Grumbling about leadership follows Democratic losses in House
CHARLESTON, W.Va. - Democratic losses in the state House of Delegates have some questioning the leadership of the House and the state Democratic Party.
Delegate Doug Skaff, D-Kanawha, said he's had "numerous conversations" with Democratic members who worry the party could lose control of the House if Speaker Rick Thompson remains in control.
"Members are concerned that they need protection going into this session," Skaff said in an interview. "If they continue the status quo, they fear not returning in two years."
Members of Thompson's leadership team were confident this week he would remain speaker. Democrats are expected to decide that during a private vote next month.
Thompson, D-Wayne, became House leader in 2007.
Democrats held a 72-28 majority then but since have lost 18 seats, including as many as 11 this year. Republicans now hold more House seats than they have at any time since the Great Depression.
"I'm not sure what's going to happen in the leadership of the House, but all the Democrats should take a hard look at what's happening - under this current leadership we've been losing seats," Skaff said.
Skaff's comments hint at a longstanding divide between business and labor.
The state Chamber of Commerce endorsed only one member of Thompson's core leadership team - House Finance Chairman Harry Keith White, D-Mingo.
White said the House would have a different agenda now that Republicans and Democrats are on such close footing.
Chamber President Steve Roberts said he's certain Democrats are considering a change in the House.
"I feel certain that there are many moderate Democrats who are thinking seriously about whether it's best for them and for the state to adopt a more moderate stance and be willing to work with all sides to help eliminate barriers to job creation in West Virginia," he said.
Thompson's long-time political adviser, Mike Plante, said it was "time for Democrats to work together."
"Leadership is about getting things done, and while Rick Thompson has been speaker, we've cut the food tax, lowered businesses taxes, paid down our unfunded liabilities and balanced the state's budget," Plante said.
Skaff said "conservative Democrats" - like himself, White or U.S. Sen. Joe Manchin - are the party members now best positioned to win election.
"Is the current leadership team responsible for any of those 11 delegates not coming back?" Skaff said.
Democrat finger pointing extended beyond the walls of the House.
House Majority Whip Mike Caputo, D-Marion, said he didn't see the connection between the leadership and the losses.
"I don't think the leadership of the House had anything to do with the loss of the seats in the House of Delegates," he said.
Caputo blamed a bad year for Democrats - President Barack Obama lost all 55 counties - and an influx of out-of-state Republican money that ended up getting spent on competitive state House races.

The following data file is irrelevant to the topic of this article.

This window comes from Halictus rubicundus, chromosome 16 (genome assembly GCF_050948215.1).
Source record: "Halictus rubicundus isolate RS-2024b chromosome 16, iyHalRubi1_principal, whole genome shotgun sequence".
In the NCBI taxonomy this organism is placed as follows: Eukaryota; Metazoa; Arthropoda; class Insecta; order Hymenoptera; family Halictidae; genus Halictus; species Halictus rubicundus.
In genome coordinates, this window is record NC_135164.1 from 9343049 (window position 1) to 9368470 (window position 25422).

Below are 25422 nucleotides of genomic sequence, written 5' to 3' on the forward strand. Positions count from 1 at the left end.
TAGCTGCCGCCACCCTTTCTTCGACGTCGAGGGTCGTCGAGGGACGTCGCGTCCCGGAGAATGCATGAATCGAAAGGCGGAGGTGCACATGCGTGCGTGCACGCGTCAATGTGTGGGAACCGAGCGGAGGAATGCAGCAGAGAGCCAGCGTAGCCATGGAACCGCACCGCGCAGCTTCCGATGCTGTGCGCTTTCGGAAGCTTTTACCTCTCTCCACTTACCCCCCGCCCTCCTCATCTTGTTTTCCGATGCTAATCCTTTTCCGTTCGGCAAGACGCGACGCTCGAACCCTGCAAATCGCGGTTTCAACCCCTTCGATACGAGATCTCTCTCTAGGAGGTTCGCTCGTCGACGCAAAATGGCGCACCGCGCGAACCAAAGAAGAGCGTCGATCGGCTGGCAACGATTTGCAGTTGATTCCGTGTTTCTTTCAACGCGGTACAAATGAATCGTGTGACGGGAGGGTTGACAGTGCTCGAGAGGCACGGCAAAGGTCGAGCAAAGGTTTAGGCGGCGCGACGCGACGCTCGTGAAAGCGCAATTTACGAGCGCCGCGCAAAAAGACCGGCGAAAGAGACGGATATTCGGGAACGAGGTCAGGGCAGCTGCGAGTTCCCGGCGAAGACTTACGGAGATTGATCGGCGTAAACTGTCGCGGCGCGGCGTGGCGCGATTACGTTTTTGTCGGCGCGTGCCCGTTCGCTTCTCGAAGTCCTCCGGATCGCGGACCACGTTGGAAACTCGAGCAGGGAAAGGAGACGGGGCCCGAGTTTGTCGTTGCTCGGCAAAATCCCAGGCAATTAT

"Obviously the Democrat Party is going to have to get out and do a better job of supporting their candidates," White said.
House Health and Human Resources Chairman Don Perdue, D-Wayne, also blamed the party and state party Chairman Larry Puccio for the 11 losses in the House.
Perdue said by conceding that it did not completely support Obama, the Democratic Party opened the door for Republicans.
"When the decision was made to not fully support Mr. Obama, then it stole the energy from the party at the local level," Perdue said. "No matter what Mr. Puccio may have been trying to do, it couldn't establish that energy and that's why we lost 11 seats."
Some Democrats ran from Obama - Manchin and Gov. Earl Ray Tomblin, most notably. Both Manchin and Tomblin won.
But others did not, including U.S. Rep. Nick Rahall and Treasurer John Perdue. Both Treasurer Perdue and Rahall won.
Delegate Perdue said the party might have been trying to avoid getting tied to Obama but lost some of its fight.
"The Democratic Party chose to lose a finger rather than an arm," he said, "but in doing so they lost their grip."
Puccio blamed an influx of out-of-state Republican money.
"While the Republican Party - the National Republican Campaign Committee - put in $120,000 to the state Republican Party, the national Democratic Parties did not put those monies into our state party," Puccio said.
"Between the monies that were put in by the Republicans out-of-state and the out-of-state PACs that spent tens of thousands of dollars helping their legislators, this tells us we must call on our national groups more to try to compete with the out-of-state Republican money that is coming into the state."
There may be other factors for losses, including last year's redistricting. Two of the likely losses came in the newly drawn 35th District, which Skaff represents.
Delegates Bonnie Brown and Barbara Hatfield, both D-Kanawha, are expected to lose their seats there, although several hundred provisional ballots remain uncounted.
Skaff helped draw that new district. Because of that, he could be open to criticism from within his own party for helping cost Democrats seats - although every incumbent member in the district signed off on the plan.